We still don’t know a huge amount about Great Wall Motors’ in-the-pipeline electric variant of the Cannon double-cab ute. But, thanks to a recent information leak, we can start to put some of the puzzle pieces together.
China’s Ministry of Innovation and Information Technology has published details concerning the electrified Cannon’s sister SUV; the Ora Cherry Cat (yes, that’s the name of a car in 2021). The details reveal it’s set to be powered by a 150kW electric motor, paired to either a 60.5kWh battery or a 79.6kWh battery.
The two batteries are said to be good for 350km of range and 450km of range, respectively, and it’s tipped that the latter is destined for Great Wall’s planned electric pick-up.
Great Wall showed off the first images of an electric ute concept in 2019 with a hiss and a roar, proudly exclaiming that the model was developed for Australian and New Zealand conditions. But little has been spoken of the model since, even with its internal combustion cousin landing in local showrooms last year.
If the electric ute wants to win over the segment’s core demographic, it needs to pack ample range. And, in today’s field of EVs, 450km is actually fairly respectable. That figure would place the GWM almost line-ball for range with the Tesla Model 3 Standard Range. Not a bad feat for a vehicle that will inevitably be heavier and less aerodynamically efficient.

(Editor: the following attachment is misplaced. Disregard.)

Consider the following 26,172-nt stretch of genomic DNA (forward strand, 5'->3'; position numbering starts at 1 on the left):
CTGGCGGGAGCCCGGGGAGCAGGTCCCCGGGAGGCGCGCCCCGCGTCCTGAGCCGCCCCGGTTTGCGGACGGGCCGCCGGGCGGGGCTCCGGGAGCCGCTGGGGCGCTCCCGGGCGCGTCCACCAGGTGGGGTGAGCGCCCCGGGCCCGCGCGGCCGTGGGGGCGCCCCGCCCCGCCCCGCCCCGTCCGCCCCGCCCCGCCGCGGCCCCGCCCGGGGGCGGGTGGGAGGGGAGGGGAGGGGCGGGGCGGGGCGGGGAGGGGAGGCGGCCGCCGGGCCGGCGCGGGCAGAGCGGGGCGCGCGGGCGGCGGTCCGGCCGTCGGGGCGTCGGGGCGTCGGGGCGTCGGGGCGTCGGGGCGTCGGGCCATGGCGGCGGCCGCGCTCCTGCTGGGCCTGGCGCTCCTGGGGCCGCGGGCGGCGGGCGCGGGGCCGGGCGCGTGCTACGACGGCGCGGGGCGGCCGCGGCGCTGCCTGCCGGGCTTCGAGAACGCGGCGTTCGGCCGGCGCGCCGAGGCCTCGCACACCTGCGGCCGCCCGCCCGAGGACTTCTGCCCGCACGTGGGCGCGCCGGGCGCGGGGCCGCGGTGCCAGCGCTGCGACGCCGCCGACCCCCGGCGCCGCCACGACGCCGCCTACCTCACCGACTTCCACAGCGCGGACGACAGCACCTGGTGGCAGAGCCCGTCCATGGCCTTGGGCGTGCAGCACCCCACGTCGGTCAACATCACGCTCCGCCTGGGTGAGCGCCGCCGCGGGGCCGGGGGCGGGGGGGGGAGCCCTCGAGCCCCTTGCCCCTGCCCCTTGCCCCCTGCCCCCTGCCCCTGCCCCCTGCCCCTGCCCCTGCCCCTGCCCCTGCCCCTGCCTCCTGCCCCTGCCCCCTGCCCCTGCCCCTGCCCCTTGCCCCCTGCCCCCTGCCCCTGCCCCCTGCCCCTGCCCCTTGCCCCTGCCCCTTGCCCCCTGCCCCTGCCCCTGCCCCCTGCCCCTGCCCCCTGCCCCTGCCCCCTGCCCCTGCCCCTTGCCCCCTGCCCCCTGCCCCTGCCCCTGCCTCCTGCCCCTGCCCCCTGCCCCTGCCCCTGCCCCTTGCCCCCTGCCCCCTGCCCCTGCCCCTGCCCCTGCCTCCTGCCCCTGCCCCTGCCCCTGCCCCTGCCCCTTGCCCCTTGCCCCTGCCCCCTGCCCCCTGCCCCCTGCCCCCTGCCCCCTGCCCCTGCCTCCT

A typical double-cab diesel four-wheel drive ute will feature an 80-litre fuel tank and be able to travel around 800km per day. This naturally blows a 450km electric range out of the water for practicality. But, it’s also a much more expensive cost to live with over time.
The average New Zealand driver commutes around 30km per day (just not during these current lockdown times, obviously), but those who have utes for work purposes often have to travel much longer distances daily.
Plug-in pick-ups have been a particularly passionate topic of interest in New Zealand this year, following the introduction of the Clean Car Discount, statements from prime minister Jacinda Ardern that electric utes from mainstream brands were just around the corner, confirmation from Toyota CEO Neeraj Lala that that wasn’t true, and spates of protests around the country rallying against the so-called ‘ute tax’.
Among the few plug-in utes known to be in development among the country’s best-selling brands is Ford’s plug-in hybrid Ranger [pictured above]. Recently photographed while out testing in Europe, the Ranger PHEV is expected to be revealed in full later this year. It’s likely that the next-gen Volkswagen Amarok, which will be based on the same platform as the new Ranger, will also get plug-in tech.
Plug-in utes are likely to win over the segment’s traditionalist buyers quicker than pure electric alternatives due to their ability to tackle distances similar to pure diesel utes. They’re also theoretically easier for manufacturers to produce, and in most instances are cheaper to buy.
Can pure electric beat plug-in hybrid in the ute space? Expect most mainstream brands to focus more on the latter. At least for now.